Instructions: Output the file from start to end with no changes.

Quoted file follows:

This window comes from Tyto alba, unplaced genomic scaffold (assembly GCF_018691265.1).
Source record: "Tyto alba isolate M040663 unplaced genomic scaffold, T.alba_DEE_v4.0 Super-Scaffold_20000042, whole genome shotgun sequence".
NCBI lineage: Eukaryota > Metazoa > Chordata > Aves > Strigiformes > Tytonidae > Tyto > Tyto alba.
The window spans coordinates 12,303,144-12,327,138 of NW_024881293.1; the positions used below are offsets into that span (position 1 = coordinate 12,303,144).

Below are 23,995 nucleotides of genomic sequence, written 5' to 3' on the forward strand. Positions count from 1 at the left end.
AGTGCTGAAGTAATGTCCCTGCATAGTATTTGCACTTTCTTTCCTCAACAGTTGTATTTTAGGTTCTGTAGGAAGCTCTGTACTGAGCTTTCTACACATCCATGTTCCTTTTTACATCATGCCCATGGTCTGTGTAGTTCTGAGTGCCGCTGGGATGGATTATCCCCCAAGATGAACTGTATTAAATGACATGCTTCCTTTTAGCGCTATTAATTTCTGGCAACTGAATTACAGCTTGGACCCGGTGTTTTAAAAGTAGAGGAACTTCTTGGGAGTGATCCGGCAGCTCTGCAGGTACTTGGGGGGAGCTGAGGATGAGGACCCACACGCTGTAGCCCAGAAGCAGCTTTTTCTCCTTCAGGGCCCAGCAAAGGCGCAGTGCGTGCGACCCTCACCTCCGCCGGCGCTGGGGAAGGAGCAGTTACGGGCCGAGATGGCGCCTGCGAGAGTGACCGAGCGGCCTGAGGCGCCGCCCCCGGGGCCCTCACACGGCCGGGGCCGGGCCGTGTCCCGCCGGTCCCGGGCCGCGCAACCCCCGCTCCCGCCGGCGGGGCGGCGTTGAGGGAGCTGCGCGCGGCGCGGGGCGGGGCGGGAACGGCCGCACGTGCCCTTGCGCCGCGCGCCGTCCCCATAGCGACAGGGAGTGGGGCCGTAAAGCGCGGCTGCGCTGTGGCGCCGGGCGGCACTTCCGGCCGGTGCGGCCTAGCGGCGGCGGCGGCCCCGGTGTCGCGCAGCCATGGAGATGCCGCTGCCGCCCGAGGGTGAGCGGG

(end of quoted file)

This window comes from Tyto alba, unplaced genomic scaffold (assembly GCF_018691265.1).
Source record: "Tyto alba isolate M040663 unplaced genomic scaffold, T.alba_DEE_v4.0 Super-Scaffold_20000042, whole genome shotgun sequence".
NCBI lineage: Eukaryota > Metazoa > Chordata > Aves > Strigiformes > Tytonidae > Tyto > Tyto alba.
The window spans coordinates 12,303,144-12,327,138 of NW_024881293.1; the positions used below are offsets into that span (position 1 = coordinate 12,303,144).

Below are 23,995 nucleotides of genomic sequence, written 5' to 3' on the forward strand. Positions count from 1 at the left end.
AGTGCTGAAGTAATGTCCCTGCATAGTATTTGCACTTTCTTTCCTCAACAGTTGTATTTTAGGTTCTGTAGGAAGCTCTGTACTGAGCTTTCTACACATCCATGTTCCTTTTTACATCATGCCCATGGTCTGTGTAGTTCTGAGTGCCGCTGGGATGGATTATCCCCCAAGATGAACTGTATTAAATGACATGCTTCCTTTTAGCGCTATTAATTTCTGGCAACTGAATTACAGCTTGGACCCGGTGTTTTAAAAGTAGAGGAACTTCTTGGGAGTGATCCGGCAGCTCTGCAGGTACTTGGGGGGAGCTGAGGATGAGGACCCACACGCTGTAGCCCAGAAGCAGCTTTTTCTCCTTCAGGGCCCAGCAAAGGCGCAGTGCGTGCGACCCTCACCTCCGCCGGCGCTGGGGAAGGAGCAGTTACGGGCCGAGATGGCGCCTGCGAGAGTGACCGAGCGGCCTGAGGCGCCGCCCCCGGGGCCCTCACACGGCCGGGGCCGGGCCGTGTCCCGCCGGTCCCGGGCCGCGCAACCCCCGCTCCCGCCGGCGGGGCGGCGTTGAGGGAGCTGCGCGCGGCGCGGGGCGGGGCGGGAACGGCCGCACGTGCCCTTGCGCCGCGCGCCGTCCCCATAGCGACAGGGAGTGGGGCCGTAAAGCGCGGCTGCGCTGTGGCGCCGGGCGGCACTTCCGGCCGGTGCGGCCTAGCGGCGGCGGCGGCCCCGGTGTCGCGCAGCCATGGAGATGCCGCTGCCGCCCGAGGGTGAGCGGG